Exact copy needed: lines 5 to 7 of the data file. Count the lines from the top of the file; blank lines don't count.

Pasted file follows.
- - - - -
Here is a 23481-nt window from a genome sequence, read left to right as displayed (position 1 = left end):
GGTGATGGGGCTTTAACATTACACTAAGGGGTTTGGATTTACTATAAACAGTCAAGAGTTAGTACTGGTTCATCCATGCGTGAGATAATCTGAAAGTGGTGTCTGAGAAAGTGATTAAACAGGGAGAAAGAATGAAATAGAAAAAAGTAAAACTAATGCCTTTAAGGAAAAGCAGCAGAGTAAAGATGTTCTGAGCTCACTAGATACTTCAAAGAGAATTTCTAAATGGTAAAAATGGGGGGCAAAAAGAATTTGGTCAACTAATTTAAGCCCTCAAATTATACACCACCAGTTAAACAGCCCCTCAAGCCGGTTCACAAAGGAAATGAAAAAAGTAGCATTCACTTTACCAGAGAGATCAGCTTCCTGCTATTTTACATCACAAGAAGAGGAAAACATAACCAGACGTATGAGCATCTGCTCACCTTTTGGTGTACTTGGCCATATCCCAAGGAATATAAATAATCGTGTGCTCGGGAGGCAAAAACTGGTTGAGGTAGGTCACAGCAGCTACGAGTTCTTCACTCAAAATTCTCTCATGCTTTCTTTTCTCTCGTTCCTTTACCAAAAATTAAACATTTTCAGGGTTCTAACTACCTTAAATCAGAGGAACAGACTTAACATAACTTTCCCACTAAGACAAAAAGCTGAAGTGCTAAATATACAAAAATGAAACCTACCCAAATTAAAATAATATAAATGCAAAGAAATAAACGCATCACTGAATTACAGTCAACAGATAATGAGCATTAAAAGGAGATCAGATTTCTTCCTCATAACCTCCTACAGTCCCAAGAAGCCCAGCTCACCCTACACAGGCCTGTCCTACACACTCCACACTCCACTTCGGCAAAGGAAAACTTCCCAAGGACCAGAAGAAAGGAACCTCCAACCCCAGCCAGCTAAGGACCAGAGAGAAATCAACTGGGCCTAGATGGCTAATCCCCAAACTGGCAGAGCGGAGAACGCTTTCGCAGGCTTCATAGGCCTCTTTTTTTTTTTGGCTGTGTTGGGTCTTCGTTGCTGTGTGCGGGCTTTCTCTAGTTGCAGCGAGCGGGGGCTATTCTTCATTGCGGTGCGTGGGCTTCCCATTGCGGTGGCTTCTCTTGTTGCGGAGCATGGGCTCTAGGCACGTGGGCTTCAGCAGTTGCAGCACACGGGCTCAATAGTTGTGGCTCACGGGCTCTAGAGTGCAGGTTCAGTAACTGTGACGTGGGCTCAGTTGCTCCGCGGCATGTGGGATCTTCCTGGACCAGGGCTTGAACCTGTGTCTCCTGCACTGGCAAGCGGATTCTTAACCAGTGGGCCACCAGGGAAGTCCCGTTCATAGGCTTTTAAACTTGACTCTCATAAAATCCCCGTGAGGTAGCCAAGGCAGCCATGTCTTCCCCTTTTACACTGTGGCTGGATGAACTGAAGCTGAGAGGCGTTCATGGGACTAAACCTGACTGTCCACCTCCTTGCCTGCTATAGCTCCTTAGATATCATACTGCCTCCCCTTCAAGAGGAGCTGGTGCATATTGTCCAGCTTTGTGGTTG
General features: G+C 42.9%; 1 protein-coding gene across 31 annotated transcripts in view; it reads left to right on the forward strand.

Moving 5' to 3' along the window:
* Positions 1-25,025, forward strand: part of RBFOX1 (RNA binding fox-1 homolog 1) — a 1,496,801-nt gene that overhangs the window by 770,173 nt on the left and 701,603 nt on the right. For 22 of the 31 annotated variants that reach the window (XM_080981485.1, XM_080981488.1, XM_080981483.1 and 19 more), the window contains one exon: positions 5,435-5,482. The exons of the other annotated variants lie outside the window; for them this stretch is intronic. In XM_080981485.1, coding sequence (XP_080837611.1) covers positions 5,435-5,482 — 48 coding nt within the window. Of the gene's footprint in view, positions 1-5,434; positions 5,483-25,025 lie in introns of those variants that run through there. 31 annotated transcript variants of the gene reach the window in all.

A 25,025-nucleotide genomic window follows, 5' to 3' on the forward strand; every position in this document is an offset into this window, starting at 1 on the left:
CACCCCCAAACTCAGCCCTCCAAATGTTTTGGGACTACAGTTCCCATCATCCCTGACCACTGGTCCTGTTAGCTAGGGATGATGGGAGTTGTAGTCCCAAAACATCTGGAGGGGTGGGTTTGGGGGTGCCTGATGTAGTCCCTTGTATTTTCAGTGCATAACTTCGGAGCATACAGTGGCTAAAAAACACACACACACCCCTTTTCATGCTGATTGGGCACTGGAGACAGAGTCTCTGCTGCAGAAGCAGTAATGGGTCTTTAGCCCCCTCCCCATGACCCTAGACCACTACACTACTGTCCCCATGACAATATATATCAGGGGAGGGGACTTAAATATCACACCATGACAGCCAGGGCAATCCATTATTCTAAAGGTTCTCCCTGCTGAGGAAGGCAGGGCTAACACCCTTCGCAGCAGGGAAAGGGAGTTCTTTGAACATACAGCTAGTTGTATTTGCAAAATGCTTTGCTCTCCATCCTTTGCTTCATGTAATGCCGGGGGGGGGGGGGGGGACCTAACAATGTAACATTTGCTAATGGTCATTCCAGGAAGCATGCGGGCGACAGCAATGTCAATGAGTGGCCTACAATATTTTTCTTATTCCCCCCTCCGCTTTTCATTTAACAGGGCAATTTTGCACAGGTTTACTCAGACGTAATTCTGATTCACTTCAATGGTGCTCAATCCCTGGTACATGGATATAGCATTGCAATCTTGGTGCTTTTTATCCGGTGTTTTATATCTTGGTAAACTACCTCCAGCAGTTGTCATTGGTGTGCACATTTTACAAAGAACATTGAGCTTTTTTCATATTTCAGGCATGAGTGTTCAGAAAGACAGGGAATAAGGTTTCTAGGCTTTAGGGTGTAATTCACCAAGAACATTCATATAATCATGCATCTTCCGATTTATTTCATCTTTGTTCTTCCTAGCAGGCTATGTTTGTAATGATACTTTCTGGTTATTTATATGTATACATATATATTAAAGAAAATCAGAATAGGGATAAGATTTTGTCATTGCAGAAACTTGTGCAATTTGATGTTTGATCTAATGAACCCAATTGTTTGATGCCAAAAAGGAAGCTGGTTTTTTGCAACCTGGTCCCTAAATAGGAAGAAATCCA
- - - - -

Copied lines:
* Positions 1-25,025, forward strand: part of RBFOX1 (RNA binding fox-1 homolog 1) — a 1,496,801-nt gene that overhangs the window by 770,173 nt on the left and 701,603 nt on the right. For 22 of the 31 annotated variants that reach the window (XM_080981485.1, XM_080981488.1, XM_080981483.1 and 19 more), the window contains one exon: positions 5,435-5,482. The exons of the other annotated variants lie outside the window; for them this stretch is intronic. In XM_080981485.1, coding sequence (XP_080837611.1) covers positions 5,435-5,482 — 48 coding nt within the window. Of the gene's footprint in view, positions 1-5,434; positions 5,483-25,025 lie in introns of those variants that run through there. 31 annotated transcript variants of the gene reach the window in all.

A 25,025-nucleotide genomic window follows, 5' to 3' on the forward strand; every position in this document is an offset into this window, starting at 1 on the left:
CACCCCCAAACTCAGCCCTCCAAATGTTTTGGGACTACAGTTCCCATCATCCCTGACCACTGGTCCTGTTAGCTAGGGATGATGGGAGTTGTAGTCCCAAAACATCTGGAGGGGTGGGTTTGGGGGTGCCTGATGTAGTCCCTTGTATTTTCAGTGCATAACTTCGGAGCATACAGTGGCTAAAAAACACACACACACCCCTTTTCATGCTGATTGGGCACTGGAGACAGAGTCTCTGCTGCAGAAGCAGTAATGGGTCTTTAGCCCCCTCCCCATGACCCTAGACCACTACACTACTGTCCCCATGACAATATATATCAGGGGAGGGGACTTAAATATCACACCATGACAGCCAGGGCAATCCATTATTCTAAAGGTTCTCCCTGCTGAGGAAGGCAGGGCTAACACCCTTCGCAGCAGGGAAAGGGAGTTCTTTGAACATACAGCTAGTTGTATTTGCAAAATGCTTTGCTCTCCATCCTTTGCTTCATGTAATGCCGGGGGGGGGGGGGGGGACCTAACAATGTAACATTTGCTAATGGTCATTCCAGGAAGCATGCGGGCGACAGCAATGTCAATGAGTGGCCTACAATATTTTTCTTATTCCCCCCTCCGCTTTTCATTTAACAGGGCAATTTTGCACAGGTTTACTCAGACGTAATTCTGATTCACTTCAATGGTGCTCAATCCCTGGTACATGGATATAGCATTGCAATCTTGGTGCTTTTTATCCGGTGTTTTATATCTTGGTAAACTACCTCCAGCAGTTGTCATTGGTGTGCACATTTTACAAAGAACATTGAGCTTTTTTCATATTTCAGGCATGAGTGTTCAGAAAGACAGGGAATAAGGTTTCTAGGCTTTAGGGTGTAATTCACCAAGAACATTCATATAATCATGCATCTTCCGATTTATTTCATCTTTGTTCTTCCTAGCAGGCTATGTTTGTAATGATACTTTCTGGTTATTTATATGTATACATATATATTAAAGAAAATCAGAATAGGGATAAGATTTTGTCATTGCAGAAACTTGTGCAATTTGATGTTTGATCTAATGAACCCAATTGTTTGATGCCAAAAAGGAAGCTGGTTTTTTGCAACCTGGTCCCTAAATAGGAAGAAATCCA